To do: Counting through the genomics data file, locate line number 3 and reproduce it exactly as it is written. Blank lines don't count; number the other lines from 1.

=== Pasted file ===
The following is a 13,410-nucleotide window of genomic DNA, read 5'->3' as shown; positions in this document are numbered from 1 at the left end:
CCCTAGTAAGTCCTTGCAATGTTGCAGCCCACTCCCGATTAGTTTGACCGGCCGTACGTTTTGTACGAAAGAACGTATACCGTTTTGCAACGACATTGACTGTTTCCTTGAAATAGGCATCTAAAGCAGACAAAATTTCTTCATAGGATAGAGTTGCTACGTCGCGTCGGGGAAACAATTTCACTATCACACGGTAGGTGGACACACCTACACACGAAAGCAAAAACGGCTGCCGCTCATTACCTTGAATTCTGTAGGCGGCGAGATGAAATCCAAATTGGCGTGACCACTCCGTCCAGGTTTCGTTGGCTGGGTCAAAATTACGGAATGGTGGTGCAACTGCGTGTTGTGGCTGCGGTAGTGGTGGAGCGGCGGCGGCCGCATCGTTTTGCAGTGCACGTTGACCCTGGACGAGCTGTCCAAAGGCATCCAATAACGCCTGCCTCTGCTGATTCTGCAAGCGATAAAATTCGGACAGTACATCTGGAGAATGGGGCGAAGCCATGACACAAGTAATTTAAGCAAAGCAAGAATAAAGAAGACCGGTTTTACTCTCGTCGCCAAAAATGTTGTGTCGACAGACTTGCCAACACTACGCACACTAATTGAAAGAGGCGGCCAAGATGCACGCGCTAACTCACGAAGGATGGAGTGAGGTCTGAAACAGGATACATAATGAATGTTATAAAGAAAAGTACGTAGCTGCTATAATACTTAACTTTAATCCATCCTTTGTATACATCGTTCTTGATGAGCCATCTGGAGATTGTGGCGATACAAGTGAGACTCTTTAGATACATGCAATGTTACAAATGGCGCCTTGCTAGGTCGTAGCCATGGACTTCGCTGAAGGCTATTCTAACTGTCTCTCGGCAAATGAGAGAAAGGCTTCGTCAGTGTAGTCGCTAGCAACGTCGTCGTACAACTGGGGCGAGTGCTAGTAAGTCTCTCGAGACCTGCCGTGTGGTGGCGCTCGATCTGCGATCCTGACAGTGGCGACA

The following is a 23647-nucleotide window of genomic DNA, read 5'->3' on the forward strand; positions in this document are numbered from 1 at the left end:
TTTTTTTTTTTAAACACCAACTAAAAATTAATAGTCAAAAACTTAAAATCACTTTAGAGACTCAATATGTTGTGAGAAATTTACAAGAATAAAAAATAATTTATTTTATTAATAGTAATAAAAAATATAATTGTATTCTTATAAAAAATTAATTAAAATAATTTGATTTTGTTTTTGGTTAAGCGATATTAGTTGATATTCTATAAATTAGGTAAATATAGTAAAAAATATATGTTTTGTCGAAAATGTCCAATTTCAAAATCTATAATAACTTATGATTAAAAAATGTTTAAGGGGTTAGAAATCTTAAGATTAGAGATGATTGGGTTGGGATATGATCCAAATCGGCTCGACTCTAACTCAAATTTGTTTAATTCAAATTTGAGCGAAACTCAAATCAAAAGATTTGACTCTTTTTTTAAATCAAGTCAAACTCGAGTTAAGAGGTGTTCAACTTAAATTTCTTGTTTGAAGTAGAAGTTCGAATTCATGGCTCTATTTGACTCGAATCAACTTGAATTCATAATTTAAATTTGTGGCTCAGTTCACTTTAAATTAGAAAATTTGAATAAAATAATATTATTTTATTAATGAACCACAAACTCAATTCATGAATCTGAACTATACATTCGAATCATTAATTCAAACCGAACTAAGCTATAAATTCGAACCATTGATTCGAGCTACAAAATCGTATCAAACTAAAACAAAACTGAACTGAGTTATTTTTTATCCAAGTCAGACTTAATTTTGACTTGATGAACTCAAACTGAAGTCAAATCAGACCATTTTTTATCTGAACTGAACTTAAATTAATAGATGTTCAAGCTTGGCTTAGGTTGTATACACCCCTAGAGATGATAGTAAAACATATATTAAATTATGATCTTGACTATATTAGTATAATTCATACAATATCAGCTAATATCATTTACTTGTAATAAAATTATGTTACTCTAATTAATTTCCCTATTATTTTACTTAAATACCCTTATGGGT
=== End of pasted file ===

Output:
The following is a 23647-nucleotide window of genomic DNA, read 5'->3' on the forward strand; positions in this document are numbered from 1 at the left end: